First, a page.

“Turn that racket down!”
Oh, the familiar tropes of pop music in America: it seems like every 50s-nostalgia film must have a scene where the parents-who-just-don’t-understand are yelling at kids to turn down that “rock music.” It’s a trope that has continued through the decades, and hopefully will continue throughout the years. After all, how good can pop music be if it doesn’t challenge our preconceived notions of what can be considered popular? How good can it be if it doesn’t change?
But the issue of volume… where does that play in? Is there ever such a thing as “too loud” when it comes to pop music?
About a week ago, Gabba over at Hardcore for Nerds posted a waveform of “Crown on the Ground,” a potential rip-roaring single by Brooklyn’s Sleigh Bells. The duo was a veritable hit at CMJ and their punchy juxtaposition of a full-on noisefest with top 40 pop music is rather daring. But the question at hand is, can a wide audience handle that amount of noise? Can they handle this?:
That’s the first minute of “Crown on the Ground.” Get past the intro and it’s a verifiable onslaught of distorted noise. And yet, you can hear these wonderful beats made of what sounds like guitars dying in a blistery, fiery and loud crash. And yet, despite this noise, even Alexis’s sultry vocals manage to make their way through, with all the “ah aha ah aha ahs” heard loud and clear.
But is this just plain too much for folks to take? I personally eat this kind of music up – its got a fantastic pop hook, the music’s intensity goes right for the jugular and the sheer volume packs an additional powerful punch. But, I’m hardly a proper representative of popular taste in American culture. (Although, I’m not sure if there ever really was or will be a singular entity that can correctly measure what a majority of Americans will flock to at any one moment. And for that, I’m thankful.)
Still, would it be impossible for kids listening to Clear Channel radio stations to dig this stuff? Something will always make me say yes, but I went ahead and compared the sheer mass of the “Crown on the Ground” waveform with a couple of other songs. Below are a handful of waveforms from songs by loud popular acts and loud underground acts.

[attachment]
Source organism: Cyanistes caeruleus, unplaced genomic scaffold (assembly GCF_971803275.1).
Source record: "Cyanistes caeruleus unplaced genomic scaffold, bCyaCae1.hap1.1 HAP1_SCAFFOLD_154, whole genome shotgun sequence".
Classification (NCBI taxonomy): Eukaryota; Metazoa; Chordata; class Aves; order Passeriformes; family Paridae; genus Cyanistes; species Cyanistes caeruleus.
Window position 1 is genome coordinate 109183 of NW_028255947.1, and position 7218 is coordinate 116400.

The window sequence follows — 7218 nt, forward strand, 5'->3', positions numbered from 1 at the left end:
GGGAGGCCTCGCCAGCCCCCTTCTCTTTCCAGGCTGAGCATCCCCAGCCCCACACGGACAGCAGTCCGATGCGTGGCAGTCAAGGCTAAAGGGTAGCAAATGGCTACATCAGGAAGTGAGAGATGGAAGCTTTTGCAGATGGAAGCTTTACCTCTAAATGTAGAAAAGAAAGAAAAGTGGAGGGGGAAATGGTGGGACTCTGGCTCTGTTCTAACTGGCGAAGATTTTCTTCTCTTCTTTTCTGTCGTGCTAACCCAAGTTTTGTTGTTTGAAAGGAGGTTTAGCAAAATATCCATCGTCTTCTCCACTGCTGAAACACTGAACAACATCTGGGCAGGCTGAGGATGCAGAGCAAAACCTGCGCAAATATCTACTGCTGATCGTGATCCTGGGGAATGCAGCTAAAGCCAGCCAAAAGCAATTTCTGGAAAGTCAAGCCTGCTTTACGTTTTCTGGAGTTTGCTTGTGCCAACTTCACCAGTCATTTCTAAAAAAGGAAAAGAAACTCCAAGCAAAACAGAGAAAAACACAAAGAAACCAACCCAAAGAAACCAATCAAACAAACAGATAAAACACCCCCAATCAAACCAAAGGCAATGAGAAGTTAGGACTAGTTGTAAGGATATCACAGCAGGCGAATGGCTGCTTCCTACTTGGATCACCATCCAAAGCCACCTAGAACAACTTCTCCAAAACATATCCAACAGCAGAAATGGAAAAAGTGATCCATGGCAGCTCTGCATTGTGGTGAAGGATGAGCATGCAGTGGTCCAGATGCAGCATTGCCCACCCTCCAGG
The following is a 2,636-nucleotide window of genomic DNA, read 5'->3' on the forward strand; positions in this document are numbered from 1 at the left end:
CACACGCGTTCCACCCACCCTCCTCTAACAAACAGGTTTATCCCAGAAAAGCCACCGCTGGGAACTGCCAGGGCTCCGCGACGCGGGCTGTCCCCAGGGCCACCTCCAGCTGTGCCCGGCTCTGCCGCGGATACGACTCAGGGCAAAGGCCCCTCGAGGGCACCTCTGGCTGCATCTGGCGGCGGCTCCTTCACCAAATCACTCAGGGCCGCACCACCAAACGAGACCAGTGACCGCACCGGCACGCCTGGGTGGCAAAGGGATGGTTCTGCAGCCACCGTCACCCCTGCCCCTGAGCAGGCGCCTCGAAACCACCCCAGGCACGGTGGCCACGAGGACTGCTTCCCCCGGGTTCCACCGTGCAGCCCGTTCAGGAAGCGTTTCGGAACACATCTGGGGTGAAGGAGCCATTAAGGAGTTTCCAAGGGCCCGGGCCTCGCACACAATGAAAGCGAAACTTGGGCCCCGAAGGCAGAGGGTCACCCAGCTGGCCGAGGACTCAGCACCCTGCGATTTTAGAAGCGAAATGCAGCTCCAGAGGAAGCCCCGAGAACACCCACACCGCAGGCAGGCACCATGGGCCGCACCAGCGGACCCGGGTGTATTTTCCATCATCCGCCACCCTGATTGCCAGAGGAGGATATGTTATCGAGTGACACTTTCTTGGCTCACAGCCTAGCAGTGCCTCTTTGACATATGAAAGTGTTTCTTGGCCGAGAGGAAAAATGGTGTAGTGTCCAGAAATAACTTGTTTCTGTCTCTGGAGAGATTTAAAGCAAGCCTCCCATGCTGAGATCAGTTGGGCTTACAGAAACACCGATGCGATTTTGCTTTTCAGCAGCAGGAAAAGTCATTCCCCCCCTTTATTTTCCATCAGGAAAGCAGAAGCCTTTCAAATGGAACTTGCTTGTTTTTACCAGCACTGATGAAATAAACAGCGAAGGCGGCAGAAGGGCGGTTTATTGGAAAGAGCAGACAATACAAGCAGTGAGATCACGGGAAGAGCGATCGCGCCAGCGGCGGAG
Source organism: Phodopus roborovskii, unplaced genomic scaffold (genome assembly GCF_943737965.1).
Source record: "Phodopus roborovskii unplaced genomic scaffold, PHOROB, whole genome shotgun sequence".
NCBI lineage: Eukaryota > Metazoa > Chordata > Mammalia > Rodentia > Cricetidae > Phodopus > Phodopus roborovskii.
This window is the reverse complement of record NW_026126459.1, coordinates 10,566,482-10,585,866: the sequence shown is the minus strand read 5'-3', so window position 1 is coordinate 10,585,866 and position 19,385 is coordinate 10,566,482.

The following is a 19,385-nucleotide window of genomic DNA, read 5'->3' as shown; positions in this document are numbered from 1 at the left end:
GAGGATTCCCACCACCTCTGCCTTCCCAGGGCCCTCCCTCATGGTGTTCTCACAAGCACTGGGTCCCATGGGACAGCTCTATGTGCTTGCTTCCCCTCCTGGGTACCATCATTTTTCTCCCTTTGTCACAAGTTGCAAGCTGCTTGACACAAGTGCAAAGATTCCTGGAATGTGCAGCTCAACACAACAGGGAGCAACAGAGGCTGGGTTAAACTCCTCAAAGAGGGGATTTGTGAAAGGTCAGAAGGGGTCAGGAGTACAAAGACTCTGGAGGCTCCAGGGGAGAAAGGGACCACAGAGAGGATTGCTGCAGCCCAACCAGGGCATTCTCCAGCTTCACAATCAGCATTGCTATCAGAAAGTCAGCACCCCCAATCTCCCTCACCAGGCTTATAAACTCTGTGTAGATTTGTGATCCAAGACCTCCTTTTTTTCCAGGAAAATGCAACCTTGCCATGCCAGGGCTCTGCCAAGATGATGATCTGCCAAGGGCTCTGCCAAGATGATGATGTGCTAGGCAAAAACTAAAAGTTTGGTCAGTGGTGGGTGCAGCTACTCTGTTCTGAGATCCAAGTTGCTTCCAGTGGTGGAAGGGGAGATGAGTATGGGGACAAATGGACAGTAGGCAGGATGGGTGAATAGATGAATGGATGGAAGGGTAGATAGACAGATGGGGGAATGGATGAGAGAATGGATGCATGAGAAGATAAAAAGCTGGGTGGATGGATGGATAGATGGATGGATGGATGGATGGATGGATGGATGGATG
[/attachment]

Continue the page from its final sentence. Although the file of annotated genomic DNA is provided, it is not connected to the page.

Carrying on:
My Bloody Valentine – “Only Shallow”:
Dinosaur Jr. – “Almost Ready”:
Queens of the Stone Age – “3’s & 7’s”:
Nirvana – “Rape Me”:
Oddly enough, the waveform for My Bloody Valentine – often known as the world’s loudest band – was dwarfed by almost every other act included in this “test.” True, this is in no way, shape or form a scientific testing, as factors such as recording quality cannot be taken into consideration (chances are, QOTSA probably had a higher recording budget for Era Vulgaris than MBV did for Loveless.) What’s more, the Sleigh Bells songs in their current form are merely demos recorded by the duo: who knows what they’ll sound like when they’re finished.
Still, it’s interesting to see how these songs measure up against one another in sheer volume. Though the capacity for hitting the red-distortion bar with songs like “3’s & 7’s” or “Rape Me” is not quite as high as “Crown on the Ground,” they do get fairly loud in their own right. And these were songs off albums that did fairly well for the bands in question.
So can the American music-listening public take Sleigh Bells and “Crown on the Ground?” It’s hard to tell at this point. But, if the fleshed out recordings turn things down a bit from 11, and if the M.I.A. comparisons and praise continues to roll in for the band, who knows what’s kids might be bumping to in the next few months.
Sleigh Bells – “Crown on the Ground” (live):
Cool post. Rolling Stone had a good article about this in 2007. It’s here: http://www.rollingstone.com/news/story/17777619/the_death_of_high_fidelity/print
Recent examples of the ‘bad’ include, I think, Day & Age by the Killers… among many, many others.
Thanks for the link Colin – that’s a pretty interesting piece.
And don’t get my started on The Killers! Let’s just say they’re not my cup of tea…